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HE stage in England has never been, as it is in France, a school

of language, and its authority with regard to pronunciation or accent is far from being accepted as important, still less as final. Until recently, however, it has not been regarded as absolutely misleading, and those who would not dream of referring a student to the pronunciation adopted by actors would not, at least, think of cautioning him against it. It seems as if the moderate amount of credit hitherto assigned the stage in this respect will shortly have to be withdrawn. If nothing is done to teach a young actor his art, if he is allowed to scramble on to the stage with no preliminary practice in the country under the supervision of those who will correct with rebuke or ridicule flagrant vices of style, and if he is allowed to alter at will the words assigned him, the result cannot be other than fatal to the claim of acting to rank as art. At the present moment there is not one actor in a score able to pronounce half a dozen lines of verse without committing some egregious blunder, or without marring or in some wise altering the text. The most common form of error arises from the insertion of accent where none is requisite. Very sparing indeed in its employment of accent is our language. In not one sentence in fifty is any form of special emphasis required. An actor now not seldom supplies a misplaced accent, or a ridiculous emphasis, and Aatters himself he is giving us a new reading. Let one who wishes to judge of this subject take the play of Hamlet: I am not speaking from the book, but I doubt whether there are a dozen cases in all, in the acting edition of Hamlet, in which there is any need for decided emphasis. The only cases I recall occur in the closet scene, wherein Hamlet responds to his mother's statement, “Hamlet, thou hast thy father much offended,” with the rebuke, “Mother, you have my father much offended.” Here the emphasis upon the word "you" can scarcely be too strong, since the responsibility and the guilt are at once shifted from the shoulders of Hamlet to those of Gertrude. In the following lines, the opposition between “an idle tongue" and “ a wicked tongue" may also be marked in a similar fashion. average performance of Hamlet, meanwhile, there are some scores of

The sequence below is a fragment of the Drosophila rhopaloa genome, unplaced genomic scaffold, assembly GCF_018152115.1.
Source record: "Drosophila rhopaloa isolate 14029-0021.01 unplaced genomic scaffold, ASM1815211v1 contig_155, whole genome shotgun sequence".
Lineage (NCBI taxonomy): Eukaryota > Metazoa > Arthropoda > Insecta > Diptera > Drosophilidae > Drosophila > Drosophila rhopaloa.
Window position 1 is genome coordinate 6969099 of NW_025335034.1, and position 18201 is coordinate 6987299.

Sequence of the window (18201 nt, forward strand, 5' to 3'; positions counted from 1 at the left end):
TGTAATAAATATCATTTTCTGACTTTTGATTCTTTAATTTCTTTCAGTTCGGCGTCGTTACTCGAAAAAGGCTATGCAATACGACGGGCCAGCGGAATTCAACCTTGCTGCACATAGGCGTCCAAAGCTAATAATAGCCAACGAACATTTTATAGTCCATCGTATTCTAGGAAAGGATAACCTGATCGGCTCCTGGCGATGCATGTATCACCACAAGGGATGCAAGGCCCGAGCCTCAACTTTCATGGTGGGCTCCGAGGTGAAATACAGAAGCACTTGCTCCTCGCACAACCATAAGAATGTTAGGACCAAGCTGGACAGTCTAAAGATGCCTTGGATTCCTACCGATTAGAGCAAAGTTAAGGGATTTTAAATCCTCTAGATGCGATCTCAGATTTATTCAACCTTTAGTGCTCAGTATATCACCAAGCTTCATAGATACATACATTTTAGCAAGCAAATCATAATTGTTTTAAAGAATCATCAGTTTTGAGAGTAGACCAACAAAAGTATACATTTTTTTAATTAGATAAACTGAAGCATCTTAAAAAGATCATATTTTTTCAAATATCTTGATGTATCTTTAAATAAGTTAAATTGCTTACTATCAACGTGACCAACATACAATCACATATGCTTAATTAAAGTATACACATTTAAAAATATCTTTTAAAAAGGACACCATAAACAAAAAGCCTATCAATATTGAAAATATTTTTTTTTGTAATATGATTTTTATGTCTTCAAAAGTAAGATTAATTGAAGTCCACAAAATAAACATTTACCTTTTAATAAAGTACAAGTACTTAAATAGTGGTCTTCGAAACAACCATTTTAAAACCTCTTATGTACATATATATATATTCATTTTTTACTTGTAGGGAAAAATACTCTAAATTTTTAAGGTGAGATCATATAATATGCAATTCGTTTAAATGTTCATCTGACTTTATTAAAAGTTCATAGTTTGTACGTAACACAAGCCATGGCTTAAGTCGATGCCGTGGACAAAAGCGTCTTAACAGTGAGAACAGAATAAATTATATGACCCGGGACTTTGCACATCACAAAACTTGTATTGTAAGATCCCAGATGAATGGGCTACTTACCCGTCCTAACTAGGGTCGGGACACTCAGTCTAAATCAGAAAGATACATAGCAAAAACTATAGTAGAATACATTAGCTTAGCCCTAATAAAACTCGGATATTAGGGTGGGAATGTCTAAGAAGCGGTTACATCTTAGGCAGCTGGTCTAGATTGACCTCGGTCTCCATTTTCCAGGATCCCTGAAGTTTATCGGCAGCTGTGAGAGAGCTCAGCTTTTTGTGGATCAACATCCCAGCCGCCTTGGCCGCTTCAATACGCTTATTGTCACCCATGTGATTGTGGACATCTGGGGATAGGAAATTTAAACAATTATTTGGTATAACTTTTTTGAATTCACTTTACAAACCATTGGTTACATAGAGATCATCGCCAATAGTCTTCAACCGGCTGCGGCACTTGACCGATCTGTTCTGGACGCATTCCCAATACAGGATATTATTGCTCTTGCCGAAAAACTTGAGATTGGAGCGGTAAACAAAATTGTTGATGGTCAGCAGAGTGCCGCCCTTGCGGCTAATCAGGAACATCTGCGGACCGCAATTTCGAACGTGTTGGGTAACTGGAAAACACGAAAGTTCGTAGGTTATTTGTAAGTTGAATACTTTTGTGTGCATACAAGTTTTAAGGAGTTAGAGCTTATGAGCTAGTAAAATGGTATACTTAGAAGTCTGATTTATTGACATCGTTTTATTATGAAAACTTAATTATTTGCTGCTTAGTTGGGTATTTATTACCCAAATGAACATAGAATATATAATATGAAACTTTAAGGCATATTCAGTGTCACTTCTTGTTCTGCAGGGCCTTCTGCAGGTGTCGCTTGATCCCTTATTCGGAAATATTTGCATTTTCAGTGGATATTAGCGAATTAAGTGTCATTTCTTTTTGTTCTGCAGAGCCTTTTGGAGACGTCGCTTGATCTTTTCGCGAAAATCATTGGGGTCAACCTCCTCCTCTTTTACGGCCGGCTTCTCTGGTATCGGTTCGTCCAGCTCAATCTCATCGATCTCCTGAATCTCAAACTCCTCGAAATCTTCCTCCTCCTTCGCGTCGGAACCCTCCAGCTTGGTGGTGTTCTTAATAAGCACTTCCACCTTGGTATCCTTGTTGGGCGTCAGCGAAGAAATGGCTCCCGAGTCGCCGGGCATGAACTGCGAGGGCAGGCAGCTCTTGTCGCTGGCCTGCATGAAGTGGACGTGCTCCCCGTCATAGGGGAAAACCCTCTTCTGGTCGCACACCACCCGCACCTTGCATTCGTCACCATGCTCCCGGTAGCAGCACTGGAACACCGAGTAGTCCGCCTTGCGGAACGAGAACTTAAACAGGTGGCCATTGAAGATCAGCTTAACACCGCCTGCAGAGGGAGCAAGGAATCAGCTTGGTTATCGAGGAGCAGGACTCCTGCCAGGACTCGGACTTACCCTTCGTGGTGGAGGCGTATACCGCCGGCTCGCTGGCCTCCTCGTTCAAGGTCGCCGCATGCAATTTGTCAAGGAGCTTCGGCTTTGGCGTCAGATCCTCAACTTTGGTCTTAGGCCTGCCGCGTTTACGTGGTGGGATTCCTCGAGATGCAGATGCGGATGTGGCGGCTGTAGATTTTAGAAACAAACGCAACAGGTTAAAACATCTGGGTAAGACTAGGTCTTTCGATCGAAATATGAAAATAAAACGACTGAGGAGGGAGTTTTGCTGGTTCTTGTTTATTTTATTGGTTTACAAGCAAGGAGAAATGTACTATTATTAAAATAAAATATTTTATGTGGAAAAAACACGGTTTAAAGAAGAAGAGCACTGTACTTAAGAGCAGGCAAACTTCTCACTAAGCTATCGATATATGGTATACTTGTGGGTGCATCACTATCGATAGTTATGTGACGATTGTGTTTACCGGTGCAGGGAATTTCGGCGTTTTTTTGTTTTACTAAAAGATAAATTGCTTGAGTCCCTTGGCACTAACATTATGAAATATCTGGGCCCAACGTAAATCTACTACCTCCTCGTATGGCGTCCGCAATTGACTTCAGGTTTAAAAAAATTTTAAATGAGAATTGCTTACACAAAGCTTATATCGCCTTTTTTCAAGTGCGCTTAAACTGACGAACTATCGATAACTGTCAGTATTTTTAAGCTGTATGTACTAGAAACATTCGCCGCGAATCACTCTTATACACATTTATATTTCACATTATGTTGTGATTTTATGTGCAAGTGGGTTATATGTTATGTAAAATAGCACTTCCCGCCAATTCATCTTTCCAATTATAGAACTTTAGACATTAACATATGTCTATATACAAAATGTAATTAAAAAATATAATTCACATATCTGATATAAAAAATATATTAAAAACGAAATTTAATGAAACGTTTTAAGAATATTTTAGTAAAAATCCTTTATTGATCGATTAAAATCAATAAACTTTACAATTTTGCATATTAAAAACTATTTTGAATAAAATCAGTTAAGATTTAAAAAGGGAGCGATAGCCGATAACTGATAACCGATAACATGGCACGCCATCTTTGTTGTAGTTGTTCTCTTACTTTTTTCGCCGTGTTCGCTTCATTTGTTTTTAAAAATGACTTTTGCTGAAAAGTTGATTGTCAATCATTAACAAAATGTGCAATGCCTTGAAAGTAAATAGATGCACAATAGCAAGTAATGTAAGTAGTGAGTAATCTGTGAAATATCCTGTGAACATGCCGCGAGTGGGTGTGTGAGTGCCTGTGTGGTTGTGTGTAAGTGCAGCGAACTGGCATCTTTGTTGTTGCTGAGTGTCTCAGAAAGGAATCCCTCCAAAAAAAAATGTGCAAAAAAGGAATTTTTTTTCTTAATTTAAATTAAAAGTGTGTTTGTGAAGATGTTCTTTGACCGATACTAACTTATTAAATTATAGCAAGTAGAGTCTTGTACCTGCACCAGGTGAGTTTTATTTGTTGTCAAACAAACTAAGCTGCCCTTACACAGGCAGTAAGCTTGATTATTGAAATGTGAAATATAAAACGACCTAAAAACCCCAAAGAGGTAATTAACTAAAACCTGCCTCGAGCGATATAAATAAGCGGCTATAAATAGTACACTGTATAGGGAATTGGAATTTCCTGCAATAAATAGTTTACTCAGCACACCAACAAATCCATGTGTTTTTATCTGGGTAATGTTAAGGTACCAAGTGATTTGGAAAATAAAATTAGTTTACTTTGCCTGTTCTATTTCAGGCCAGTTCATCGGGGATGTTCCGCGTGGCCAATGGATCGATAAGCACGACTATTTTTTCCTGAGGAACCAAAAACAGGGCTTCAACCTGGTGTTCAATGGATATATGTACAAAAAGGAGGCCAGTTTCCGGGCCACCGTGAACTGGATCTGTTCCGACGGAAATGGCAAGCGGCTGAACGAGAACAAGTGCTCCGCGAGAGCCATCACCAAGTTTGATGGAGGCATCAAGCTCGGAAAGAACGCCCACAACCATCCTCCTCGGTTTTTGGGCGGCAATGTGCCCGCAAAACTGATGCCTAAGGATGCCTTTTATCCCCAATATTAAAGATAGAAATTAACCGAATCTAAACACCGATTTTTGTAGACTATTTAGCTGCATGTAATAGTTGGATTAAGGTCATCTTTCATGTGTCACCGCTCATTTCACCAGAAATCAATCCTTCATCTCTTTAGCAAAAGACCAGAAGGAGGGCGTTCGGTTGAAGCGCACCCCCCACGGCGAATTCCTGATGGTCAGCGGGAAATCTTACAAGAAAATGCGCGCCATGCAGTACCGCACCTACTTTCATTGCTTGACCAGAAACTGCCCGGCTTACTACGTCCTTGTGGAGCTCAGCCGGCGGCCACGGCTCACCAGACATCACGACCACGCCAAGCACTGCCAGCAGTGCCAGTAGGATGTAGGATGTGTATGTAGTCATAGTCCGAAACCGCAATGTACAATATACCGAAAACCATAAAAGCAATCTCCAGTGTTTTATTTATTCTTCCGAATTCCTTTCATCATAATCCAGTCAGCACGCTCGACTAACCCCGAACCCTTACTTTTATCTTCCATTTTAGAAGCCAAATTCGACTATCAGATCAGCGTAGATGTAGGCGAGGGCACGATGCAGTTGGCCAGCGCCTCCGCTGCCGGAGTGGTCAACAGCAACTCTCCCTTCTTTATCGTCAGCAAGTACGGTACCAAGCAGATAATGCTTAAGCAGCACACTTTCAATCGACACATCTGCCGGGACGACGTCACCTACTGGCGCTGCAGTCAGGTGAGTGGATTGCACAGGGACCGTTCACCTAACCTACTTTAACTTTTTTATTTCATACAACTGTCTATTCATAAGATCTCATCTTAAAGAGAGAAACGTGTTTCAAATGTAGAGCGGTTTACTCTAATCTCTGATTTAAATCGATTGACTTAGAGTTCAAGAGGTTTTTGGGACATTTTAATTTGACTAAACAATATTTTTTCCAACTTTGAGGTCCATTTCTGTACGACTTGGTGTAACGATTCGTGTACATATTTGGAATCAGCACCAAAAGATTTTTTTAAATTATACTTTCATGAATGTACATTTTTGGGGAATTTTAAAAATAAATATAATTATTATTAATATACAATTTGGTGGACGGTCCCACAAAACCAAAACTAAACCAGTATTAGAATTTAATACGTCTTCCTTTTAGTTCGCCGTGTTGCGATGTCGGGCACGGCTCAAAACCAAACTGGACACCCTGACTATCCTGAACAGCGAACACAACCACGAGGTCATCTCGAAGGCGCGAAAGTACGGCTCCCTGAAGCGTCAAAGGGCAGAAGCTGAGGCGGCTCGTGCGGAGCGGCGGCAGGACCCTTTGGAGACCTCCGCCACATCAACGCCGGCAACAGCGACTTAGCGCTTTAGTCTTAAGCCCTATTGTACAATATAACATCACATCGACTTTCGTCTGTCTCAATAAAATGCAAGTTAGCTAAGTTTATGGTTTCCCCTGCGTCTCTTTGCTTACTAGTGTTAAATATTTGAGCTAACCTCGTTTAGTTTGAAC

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misreadings, the whole of which spring from the attempt to place accent or emphasis where none is required. The old joke concerning the exponent of Ratcliff in Richard III., who, in answer to the King's question, announced himself, “My lord, 'tis I, the early village cock,” depends, of course, upon wrong punctuation. Errors equally extravagant, though different in origin, are, however, now common on the stage, and I do not exaggerate in saying that there are few of our younger actors, male or female, who do not frequently destroy the meaning of the words assigned them. Strong measures are necessary to remedy this evil, and, if such are not taken, our stage will come under a reproach of ignorance and perversity, and will incur the contempt of all men of education.


AM glad to see that the anonymous complaint of Dr. Howard

Furness, which I was the first to strengthen with the authority of his name, concerning the manner in which the Tower is shown to strangers, seems likely to bear fruit. With the approval of the Secretary of State for War, the Constable of the Tower has appointed a committee to investigate the objects of interest in that building, and to frame regulations for the future admission of visitors. This seems like a direct answer to the appeal, and doubtless is such. In constitution the committee is all that can be required; it is only to be hoped that the rules of red tape will be relaxed, and that its hands will not be hampered.

R. DOBSON'S volume of “Literary Frivolities," which con

M to

Chatto & Windus, is an absolutely delightful companion for an unoccupied half-hour. It is a book which may with equal pleasure be read all through or dipped into at any point, and the collection of literary triflings it supplies is admirably ample. No work of this kind is likely to claim completeness, and there are one or two instances of the forms of frivolity he describes which Mr. Dobson will do well to include in his next edition. It is difficult to think of Milton in connection with frivolity. Still, in dealing with monosyllabic verse, and quoting from Hall, Young, Lodge, Herbert, and Shakespeare

, Mton should not be forgotten. The lines in which he depicts, by the use of monosyllables, the progress of the fiend through the

Boggy Syrtis, neither sea

Nor goud dry land, Ach, in orier to arrive at the earth, he is compelled to cross, are y conceived to indicate a journey of this kind:

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The fiend,
O'er bog or steep, through strait, rough, dense, or rare,
With head, hands, wings, or feet pursues his way,

And swims, or sinks, or wades, or creeps, or flies. Pope seems, in his version of Homer, to have in part imitated these lines, since he translates the famous verses of the Iliad, xxiii. 116

Πολλά δ' άναντα, κάταντα, πάραντά τε, δόχμιά τ' ήλθον, etc., intended to describe the roughness of a road

O'er hills, o'er dales, o'er crags, o'er rocks they go,
Jumping, high o'er the shrubs of the rough ground,

Rattle the clattering cars, and the shockt axles bound. Spenser furnishes one or two good instances of monosyllabic verse, to which fact it is probably attributable that Phineas Fletcher, his arch imitator, whom Mr. Dobson quotes, has essayed the same form of art.



COMPANION volume to that Mr. Dobson has supplied